The American College of Radiology (ACR) provided the funding and the resources for these ACR Appropriateness Criteria®.
Committee on Appropriateness Criteria, Expert Panel on Gastrointestinal Imaging
Panel Members: Vahid Yaghmai, MD, MS (Principal Author); Judy Yee, MD (Co-author); Brooks D. Cash, MD; Barry W. Feig, MD; Kathryn J. Fowler, MD; Kenneth L. Gage, MD; Amy K. Hara, MD; David H. Kim, MD; Drew L. Lambert, MD; Angela D. Levy, MD; Christopher D. Scheirey, MD; Martin P. Smith, MD; Tasneem Lalani, MD (Specialty Chair); Laura R. Carucci, MD (Panel Chair)
This is the current release of the guideline.
This guideline updates a previous version: Jung AJ, Yee J, Rosen MP, Blake MA, Baker ME, Cash BD, Fidler JL, Greene FL, Hindman NM, Jones B, Katz DS, Lalani T, Miller FH, Small WC, Sudakoff GS, Tulchinsky M, Yaghmai V, Expert Panel on Gastrointestinal Imaging. ACR Appropriateness Criteria® palpable abdominal mass. [online publication]. Reston (VA): American College of Radiology (ACR); 2011. 4 p. [10 references]
This guideline meets NGC's 2013 (revised) inclusion criteria.
Available from the American College of Radiology (ACR) Web site .
The following are available:
- ACR Appropriateness Criteria®. Overview. Reston (VA): American College of Radiology; 2015 Feb. 3 p. Available from the American College of Radiology (ACR) Web site .
- ACR Appropriateness Criteria®. Literature search process. Reston (VA): American College of Radiology; 2015 Feb. 1 p. Available from the ACR Web site .
- ACR Appropriateness Criteria®. Evidence table development. Reston (VA): American College of Radiology; 2015 Nov. 5 p. Available from the ACR Web site .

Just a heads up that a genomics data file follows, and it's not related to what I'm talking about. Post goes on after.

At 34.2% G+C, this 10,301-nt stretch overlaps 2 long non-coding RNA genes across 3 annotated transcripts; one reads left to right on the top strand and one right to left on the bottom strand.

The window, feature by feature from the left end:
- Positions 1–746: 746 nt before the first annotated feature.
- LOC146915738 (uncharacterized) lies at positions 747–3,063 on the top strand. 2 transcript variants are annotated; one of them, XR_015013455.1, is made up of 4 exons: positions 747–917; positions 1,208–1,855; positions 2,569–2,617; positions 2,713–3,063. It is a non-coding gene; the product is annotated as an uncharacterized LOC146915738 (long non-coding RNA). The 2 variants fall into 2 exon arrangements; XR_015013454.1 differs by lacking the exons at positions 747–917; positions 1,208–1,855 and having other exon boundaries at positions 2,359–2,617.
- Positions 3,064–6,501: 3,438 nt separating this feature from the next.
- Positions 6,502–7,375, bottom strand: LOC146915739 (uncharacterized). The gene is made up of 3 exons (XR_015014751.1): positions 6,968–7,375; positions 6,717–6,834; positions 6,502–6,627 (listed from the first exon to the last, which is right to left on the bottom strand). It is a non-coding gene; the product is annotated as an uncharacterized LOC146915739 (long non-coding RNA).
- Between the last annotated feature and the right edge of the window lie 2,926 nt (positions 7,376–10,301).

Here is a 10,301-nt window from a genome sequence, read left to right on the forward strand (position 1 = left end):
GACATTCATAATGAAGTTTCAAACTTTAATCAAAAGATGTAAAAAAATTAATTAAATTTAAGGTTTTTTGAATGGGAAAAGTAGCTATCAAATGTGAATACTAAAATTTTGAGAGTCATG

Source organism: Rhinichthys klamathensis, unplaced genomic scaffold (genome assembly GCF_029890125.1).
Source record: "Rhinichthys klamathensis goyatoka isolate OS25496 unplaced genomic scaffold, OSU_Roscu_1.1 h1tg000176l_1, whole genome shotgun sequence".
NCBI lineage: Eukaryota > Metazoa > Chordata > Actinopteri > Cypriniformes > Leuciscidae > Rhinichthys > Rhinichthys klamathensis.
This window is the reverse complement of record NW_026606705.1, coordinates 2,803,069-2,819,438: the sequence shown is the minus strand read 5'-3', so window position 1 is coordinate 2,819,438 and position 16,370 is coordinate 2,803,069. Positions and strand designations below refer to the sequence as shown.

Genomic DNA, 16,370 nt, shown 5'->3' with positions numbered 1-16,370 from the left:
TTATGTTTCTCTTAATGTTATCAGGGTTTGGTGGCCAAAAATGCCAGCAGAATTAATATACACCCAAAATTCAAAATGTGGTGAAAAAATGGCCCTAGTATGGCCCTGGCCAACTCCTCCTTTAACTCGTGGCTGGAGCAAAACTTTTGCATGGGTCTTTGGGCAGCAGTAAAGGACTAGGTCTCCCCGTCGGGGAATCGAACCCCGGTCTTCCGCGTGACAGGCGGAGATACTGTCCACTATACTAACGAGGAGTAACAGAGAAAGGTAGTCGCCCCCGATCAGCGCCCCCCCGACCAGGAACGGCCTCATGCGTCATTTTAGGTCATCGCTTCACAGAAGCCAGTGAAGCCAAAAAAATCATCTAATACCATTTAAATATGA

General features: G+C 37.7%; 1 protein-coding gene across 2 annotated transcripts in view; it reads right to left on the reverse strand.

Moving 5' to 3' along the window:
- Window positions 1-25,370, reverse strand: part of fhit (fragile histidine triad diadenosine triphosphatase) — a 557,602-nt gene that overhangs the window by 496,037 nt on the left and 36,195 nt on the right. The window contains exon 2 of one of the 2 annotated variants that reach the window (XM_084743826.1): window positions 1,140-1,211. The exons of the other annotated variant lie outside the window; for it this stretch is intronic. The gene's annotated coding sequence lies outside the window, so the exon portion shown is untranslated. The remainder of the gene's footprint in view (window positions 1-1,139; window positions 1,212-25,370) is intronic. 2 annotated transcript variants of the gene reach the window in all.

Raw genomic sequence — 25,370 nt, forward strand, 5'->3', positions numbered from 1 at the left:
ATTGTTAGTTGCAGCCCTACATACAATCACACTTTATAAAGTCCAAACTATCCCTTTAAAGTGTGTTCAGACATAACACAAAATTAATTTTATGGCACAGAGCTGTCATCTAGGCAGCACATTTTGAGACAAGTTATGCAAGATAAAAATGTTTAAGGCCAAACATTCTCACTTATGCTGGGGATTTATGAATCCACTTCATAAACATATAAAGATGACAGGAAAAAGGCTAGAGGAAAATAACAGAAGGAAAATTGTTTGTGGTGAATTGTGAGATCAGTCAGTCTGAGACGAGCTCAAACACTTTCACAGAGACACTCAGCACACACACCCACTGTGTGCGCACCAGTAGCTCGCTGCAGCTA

- ACR Appropriateness Criteria®. Radiation dose assessment introduction. Reston (VA): American College of Radiology; 2015 Feb. 3 p. Available from the ACR Web site .
- ACR Appropriateness Criteria®. Procedure information. Reston (VA): American College of Radiology; 2015 Feb; 2 p. Available from the ACR Web site .
- ACR Appropriateness Criteria® Manual on contrast media. Reston (VA): American College of Radiology; 2013. 128 p. Available from the ACR Web site .
- ACR Appropriateness Criteria® palpable abdominal mass. Evidence table. Reston (VA): American College of Radiology; 2014. 6 p. Available from the ACR Web site .
- ACR Appropriateness Criteria® palpable abdominal mass. Literature search. Reston (VA): American College of Radiology; 2014. 1 p. Available from the ACR Web site .
This summary was completed by ECRI on March 19, 2001. The information was verified by the guideline developer on March 29, 2001. This summary was updated by ECRI on July 31, 2002. The updated information was verified by the guideline developer on October 1, 2002. The summary was updated on August 11, 2006. The summary was updated by ECRI Institute on June 23, 2009. This summary was updated by ECRI Institute on January 13, 2011 following the U.S. Food and Drug Administration (FDA) advisory on gadolinium-based contrast agents. This NGC summary was updated by ECRI Institute on August 17, 2011. This NGC summary was updated by ECRI Institute on April 9, 2015.